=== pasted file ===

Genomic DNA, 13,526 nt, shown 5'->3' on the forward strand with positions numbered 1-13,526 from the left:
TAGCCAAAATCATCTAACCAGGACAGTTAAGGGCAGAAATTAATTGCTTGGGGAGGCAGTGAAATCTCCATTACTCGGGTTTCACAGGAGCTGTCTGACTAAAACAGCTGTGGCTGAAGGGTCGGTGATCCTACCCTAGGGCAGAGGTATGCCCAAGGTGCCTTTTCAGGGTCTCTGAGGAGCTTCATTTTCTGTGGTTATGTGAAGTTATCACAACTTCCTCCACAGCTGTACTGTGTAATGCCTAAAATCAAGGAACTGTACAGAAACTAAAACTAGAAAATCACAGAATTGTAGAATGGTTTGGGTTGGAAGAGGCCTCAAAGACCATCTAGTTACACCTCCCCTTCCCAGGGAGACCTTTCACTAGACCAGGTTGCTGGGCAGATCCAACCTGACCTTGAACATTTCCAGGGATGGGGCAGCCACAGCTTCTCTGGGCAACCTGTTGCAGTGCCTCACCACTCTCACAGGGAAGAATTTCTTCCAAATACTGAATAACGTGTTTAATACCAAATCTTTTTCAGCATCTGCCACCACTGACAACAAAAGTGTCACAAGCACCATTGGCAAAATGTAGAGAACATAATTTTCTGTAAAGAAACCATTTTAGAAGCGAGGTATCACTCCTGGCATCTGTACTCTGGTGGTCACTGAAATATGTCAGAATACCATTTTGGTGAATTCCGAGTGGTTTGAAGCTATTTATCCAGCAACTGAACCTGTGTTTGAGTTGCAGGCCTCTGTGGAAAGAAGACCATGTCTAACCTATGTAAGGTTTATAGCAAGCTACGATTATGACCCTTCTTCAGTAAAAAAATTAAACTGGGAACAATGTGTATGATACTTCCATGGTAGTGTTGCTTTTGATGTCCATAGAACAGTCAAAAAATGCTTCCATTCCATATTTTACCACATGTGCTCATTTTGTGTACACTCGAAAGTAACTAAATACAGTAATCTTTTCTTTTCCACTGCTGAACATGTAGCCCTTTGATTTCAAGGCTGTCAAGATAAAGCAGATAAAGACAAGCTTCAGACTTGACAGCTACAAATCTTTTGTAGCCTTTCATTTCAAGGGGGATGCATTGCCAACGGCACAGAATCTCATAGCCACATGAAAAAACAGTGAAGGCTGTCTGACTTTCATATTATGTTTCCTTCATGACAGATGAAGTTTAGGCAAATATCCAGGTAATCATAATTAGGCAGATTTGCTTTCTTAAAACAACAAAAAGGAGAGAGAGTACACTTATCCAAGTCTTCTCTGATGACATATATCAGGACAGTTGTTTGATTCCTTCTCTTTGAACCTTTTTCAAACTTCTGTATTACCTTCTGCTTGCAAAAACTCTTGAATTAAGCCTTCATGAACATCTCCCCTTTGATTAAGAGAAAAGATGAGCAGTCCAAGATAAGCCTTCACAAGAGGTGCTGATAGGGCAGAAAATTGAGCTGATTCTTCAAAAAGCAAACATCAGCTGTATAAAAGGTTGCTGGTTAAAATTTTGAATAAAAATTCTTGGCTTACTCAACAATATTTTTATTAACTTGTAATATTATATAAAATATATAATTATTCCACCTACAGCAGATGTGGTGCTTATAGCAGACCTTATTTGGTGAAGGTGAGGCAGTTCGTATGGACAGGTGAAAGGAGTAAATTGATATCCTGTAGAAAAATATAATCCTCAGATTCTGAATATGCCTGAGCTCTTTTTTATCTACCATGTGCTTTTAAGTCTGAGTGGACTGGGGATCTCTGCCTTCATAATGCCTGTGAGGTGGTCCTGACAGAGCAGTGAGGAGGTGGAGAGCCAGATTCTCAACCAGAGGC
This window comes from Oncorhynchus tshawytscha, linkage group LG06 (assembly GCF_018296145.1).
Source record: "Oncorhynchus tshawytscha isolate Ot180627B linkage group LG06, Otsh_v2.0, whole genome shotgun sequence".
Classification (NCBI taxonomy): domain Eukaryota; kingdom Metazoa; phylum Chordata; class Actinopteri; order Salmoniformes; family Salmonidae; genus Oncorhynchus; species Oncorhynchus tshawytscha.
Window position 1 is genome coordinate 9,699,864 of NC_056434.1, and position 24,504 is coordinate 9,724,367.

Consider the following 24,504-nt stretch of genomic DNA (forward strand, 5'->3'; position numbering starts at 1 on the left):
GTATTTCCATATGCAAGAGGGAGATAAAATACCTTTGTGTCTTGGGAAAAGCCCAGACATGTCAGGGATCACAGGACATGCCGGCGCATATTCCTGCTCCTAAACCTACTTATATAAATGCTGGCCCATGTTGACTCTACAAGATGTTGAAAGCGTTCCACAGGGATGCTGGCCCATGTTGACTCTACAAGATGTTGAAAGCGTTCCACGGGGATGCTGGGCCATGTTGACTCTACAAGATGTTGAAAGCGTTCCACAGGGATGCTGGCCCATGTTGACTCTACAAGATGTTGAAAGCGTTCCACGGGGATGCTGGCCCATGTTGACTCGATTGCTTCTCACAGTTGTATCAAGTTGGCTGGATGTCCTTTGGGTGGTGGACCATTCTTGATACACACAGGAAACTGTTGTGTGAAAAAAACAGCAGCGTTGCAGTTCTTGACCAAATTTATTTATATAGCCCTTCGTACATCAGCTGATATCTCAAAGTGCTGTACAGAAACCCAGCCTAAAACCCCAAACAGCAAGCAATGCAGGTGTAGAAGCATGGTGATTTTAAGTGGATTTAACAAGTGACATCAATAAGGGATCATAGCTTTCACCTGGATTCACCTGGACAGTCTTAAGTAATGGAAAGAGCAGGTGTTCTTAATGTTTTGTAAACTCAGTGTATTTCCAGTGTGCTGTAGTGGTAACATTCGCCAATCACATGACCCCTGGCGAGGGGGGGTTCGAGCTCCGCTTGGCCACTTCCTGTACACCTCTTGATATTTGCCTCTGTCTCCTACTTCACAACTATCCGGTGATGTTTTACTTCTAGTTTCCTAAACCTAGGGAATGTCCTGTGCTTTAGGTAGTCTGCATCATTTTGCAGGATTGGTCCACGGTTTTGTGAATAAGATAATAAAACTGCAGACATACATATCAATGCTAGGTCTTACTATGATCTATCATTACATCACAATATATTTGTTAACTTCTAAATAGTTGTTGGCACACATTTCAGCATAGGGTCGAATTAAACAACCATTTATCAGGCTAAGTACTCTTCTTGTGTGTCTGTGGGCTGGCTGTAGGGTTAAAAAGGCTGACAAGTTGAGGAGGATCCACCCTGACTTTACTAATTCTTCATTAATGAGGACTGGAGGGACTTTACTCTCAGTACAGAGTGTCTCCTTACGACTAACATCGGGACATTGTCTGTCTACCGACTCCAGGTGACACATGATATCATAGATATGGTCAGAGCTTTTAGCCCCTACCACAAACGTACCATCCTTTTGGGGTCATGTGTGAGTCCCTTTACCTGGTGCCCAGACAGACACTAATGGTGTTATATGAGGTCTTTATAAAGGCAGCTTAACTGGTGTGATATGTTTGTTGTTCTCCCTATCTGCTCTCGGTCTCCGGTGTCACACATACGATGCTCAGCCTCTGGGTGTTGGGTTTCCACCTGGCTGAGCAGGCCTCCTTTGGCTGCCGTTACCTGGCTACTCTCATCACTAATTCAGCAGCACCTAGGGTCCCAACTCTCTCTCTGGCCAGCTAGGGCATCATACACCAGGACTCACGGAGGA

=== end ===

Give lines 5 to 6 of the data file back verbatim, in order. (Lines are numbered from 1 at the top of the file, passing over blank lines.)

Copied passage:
Classification (NCBI taxonomy): domain Eukaryota; kingdom Metazoa; phylum Chordata; class Actinopteri; order Salmoniformes; family Salmonidae; genus Oncorhynchus; species Oncorhynchus tshawytscha.
Window position 1 is genome coordinate 9,699,864 of NC_056434.1, and position 24,504 is coordinate 9,724,367.